the case of the spelunkers

Essay by whsbaseballCollege, UndergraduateB+, November 2014

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Introduction to Philosophy

July 8, 2014

"A Cave Drawing for the Ages"

In this paper I will argue that the killing of Rodger Whetmore was morally unjustified as the spelunkers forced Whitmore to participate in their "death draw" against his will. The spelunkers knew that their lives were in danger and therefore made the arbitrary decision to "sacrifice" Whetmore without his consent. If Whitmore had given his consent; however, the situation would have been justified.

The decision to kill Whemtmore was morally unjust as it was an act done out of selfishness. The spelunkers who participated knew they had significantly higher chances of living. In fact, they had no intentions of dying whatsoever, but possessed the selfish intention of feasting on the innocent spectator. Whetmore and his accomplice's decision not to participate ultimately increased the participants' chances of dying, driving them to force Whitmore into the game. It is now a matter of contradiction as the other spelunkers claimed that Whetmore had a breach of faith, however that statement is hypocritical because the only people who lost faith in the situation were them for resorting to dire measures for survival.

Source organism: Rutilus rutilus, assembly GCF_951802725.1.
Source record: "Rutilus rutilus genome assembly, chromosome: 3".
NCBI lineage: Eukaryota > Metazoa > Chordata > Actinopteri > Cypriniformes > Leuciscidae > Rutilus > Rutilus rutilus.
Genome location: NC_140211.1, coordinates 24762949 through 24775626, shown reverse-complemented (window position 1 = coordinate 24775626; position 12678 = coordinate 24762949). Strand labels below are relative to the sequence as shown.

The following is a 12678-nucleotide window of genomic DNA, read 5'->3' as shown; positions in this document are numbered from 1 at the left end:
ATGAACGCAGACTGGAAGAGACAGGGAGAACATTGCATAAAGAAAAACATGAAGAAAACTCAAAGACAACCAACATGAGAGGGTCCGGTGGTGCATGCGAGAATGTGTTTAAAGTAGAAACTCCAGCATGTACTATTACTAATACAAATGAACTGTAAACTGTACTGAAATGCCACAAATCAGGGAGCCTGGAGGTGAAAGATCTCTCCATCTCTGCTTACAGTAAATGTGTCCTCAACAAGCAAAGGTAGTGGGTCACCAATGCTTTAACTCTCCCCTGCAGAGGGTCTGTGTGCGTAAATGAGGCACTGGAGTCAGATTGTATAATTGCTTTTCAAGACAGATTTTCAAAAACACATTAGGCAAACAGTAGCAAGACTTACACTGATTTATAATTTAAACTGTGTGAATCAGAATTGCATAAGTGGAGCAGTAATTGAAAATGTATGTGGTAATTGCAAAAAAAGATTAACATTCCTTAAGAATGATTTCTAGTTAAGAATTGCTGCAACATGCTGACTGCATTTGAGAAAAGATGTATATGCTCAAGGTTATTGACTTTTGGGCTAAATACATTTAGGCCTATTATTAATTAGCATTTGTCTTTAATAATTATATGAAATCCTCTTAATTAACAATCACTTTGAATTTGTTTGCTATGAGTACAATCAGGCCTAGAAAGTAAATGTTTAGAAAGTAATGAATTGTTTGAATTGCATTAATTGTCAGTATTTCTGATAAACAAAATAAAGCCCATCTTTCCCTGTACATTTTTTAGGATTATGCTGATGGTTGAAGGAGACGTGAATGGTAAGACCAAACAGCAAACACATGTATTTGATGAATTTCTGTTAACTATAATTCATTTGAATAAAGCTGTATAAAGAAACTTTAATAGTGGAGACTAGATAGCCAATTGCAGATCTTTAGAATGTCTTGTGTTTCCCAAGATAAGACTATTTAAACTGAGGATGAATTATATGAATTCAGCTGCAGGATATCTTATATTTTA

The fact that the spelunkers were deprived of essential resources and most likely not mentally healthy does not validate their decision to force Whetmore into their "death draw". Anyone who is not in their right state of mind would not participate in the drawing, but would act ferociously and compete for food. If we were to use this principle to justify a husband killing his wife during a disagreement, we would be able to conclude that he was under pressure, but ultimately responsible for his crime. Therefore, the claim that the spelunker's decision to kill Whetmore without his consent is not justified by their altered mental state.

Similarly, in the...